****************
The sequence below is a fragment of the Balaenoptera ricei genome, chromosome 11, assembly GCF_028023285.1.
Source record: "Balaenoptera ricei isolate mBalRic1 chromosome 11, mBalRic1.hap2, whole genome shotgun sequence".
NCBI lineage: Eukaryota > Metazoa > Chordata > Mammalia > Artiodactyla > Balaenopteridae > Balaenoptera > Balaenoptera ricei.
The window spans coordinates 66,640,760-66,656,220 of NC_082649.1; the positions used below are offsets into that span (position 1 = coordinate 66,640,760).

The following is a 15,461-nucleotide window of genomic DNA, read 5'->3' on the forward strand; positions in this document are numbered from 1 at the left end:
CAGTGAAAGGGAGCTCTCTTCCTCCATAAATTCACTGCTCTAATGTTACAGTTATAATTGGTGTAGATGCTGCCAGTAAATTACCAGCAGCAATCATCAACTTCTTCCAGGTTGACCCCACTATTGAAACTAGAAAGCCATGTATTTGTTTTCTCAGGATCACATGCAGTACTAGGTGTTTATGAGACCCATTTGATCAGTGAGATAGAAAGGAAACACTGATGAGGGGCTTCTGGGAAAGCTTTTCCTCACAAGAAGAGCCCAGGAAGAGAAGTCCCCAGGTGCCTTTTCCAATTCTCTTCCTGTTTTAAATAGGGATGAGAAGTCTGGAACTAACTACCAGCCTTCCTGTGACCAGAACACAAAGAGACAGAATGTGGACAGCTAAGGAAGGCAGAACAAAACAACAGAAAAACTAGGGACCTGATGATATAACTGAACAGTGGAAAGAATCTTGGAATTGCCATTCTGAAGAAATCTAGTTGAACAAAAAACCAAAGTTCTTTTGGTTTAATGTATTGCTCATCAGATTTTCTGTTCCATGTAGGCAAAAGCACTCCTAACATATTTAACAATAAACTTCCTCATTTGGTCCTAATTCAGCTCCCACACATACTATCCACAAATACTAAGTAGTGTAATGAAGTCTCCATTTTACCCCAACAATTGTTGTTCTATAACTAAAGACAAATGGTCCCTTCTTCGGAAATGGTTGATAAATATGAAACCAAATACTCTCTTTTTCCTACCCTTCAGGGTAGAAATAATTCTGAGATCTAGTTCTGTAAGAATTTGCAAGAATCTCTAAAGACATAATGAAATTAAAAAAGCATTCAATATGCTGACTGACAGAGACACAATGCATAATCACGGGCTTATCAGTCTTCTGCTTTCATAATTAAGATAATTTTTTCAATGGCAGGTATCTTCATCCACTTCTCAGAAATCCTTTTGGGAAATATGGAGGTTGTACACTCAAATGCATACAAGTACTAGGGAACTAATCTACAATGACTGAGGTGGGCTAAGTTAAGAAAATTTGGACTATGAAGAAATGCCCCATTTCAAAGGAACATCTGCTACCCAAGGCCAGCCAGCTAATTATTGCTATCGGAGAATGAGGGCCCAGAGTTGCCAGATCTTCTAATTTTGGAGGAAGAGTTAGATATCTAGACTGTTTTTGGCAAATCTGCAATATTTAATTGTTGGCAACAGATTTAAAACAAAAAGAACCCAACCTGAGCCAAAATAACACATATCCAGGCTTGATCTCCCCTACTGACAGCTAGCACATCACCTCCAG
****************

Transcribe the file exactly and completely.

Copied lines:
The sequence below is a fragment of the Balaenoptera ricei genome, chromosome 11, assembly GCF_028023285.1.
Source record: "Balaenoptera ricei isolate mBalRic1 chromosome 11, mBalRic1.hap2, whole genome shotgun sequence".
NCBI lineage: Eukaryota > Metazoa > Chordata > Mammalia > Artiodactyla > Balaenopteridae > Balaenoptera > Balaenoptera ricei.
The window spans coordinates 66,640,760-66,656,220 of NC_082649.1; the positions used below are offsets into that span (position 1 = coordinate 66,640,760).

The following is a 15,461-nucleotide window of genomic DNA, read 5'->3' on the forward strand; positions in this document are numbered from 1 at the left end:
CAGTGAAAGGGAGCTCTCTTCCTCCATAAATTCACTGCTCTAATGTTACAGTTATAATTGGTGTAGATGCTGCCAGTAAATTACCAGCAGCAATCATCAACTTCTTCCAGGTTGACCCCACTATTGAAACTAGAAAGCCATGTATTTGTTTTCTCAGGATCACATGCAGTACTAGGTGTTTATGAGACCCATTTGATCAGTGAGATAGAAAGGAAACACTGATGAGGGGCTTCTGGGAAAGCTTTTCCTCACAAGAAGAGCCCAGGAAGAGAAGTCCCCAGGTGCCTTTTCCAATTCTCTTCCTGTTTTAAATAGGGATGAGAAGTCTGGAACTAACTACCAGCCTTCCTGTGACCAGAACACAAAGAGACAGAATGTGGACAGCTAAGGAAGGCAGAACAAAACAACAGAAAAACTAGGGACCTGATGATATAACTGAACAGTGGAAAGAATCTTGGAATTGCCATTCTGAAGAAATCTAGTTGAACAAAAAACCAAAGTTCTTTTGGTTTAATGTATTGCTCATCAGATTTTCTGTTCCATGTAGGCAAAAGCACTCCTAACATATTTAACAATAAACTTCCTCATTTGGTCCTAATTCAGCTCCCACACATACTATCCACAAATACTAAGTAGTGTAATGAAGTCTCCATTTTACCCCAACAATTGTTGTTCTATAACTAAAGACAAATGGTCCCTTCTTCGGAAATGGTTGATAAATATGAAACCAAATACTCTCTTTTTCCTACCCTTCAGGGTAGAAATAATTCTGAGATCTAGTTCTGTAAGAATTTGCAAGAATCTCTAAAGACATAATGAAATTAAAAAAGCATTCAATATGCTGACTGACAGAGACACAATGCATAATCACGGGCTTATCAGTCTTCTGCTTTCATAATTAAGATAATTTTTTCAATGGCAGGTATCTTCATCCACTTCTCAGAAATCCTTTTGGGAAATATGGAGGTTGTACACTCAAATGCATACAAGTACTAGGGAACTAATCTACAATGACTGAGGTGGGCTAAGTTAAGAAAATTTGGACTATGAAGAAATGCCCCATTTCAAAGGAACATCTGCTACCCAAGGCCAGCCAGCTAATTATTGCTATCGGAGAATGAGGGCCCAGAGTTGCCAGATCTTCTAATTTTGGAGGAAGAGTTAGATATCTAGACTGTTTTTGGCAAATCTGCAATATTTAATTGTTGGCAACAGATTTAAAACAAAAAGAACCCAACCTGAGCCAAAATAACACATATCCAGGCTTGATCTCCCCTACTGACAGCTAGCACATCACCTCCAG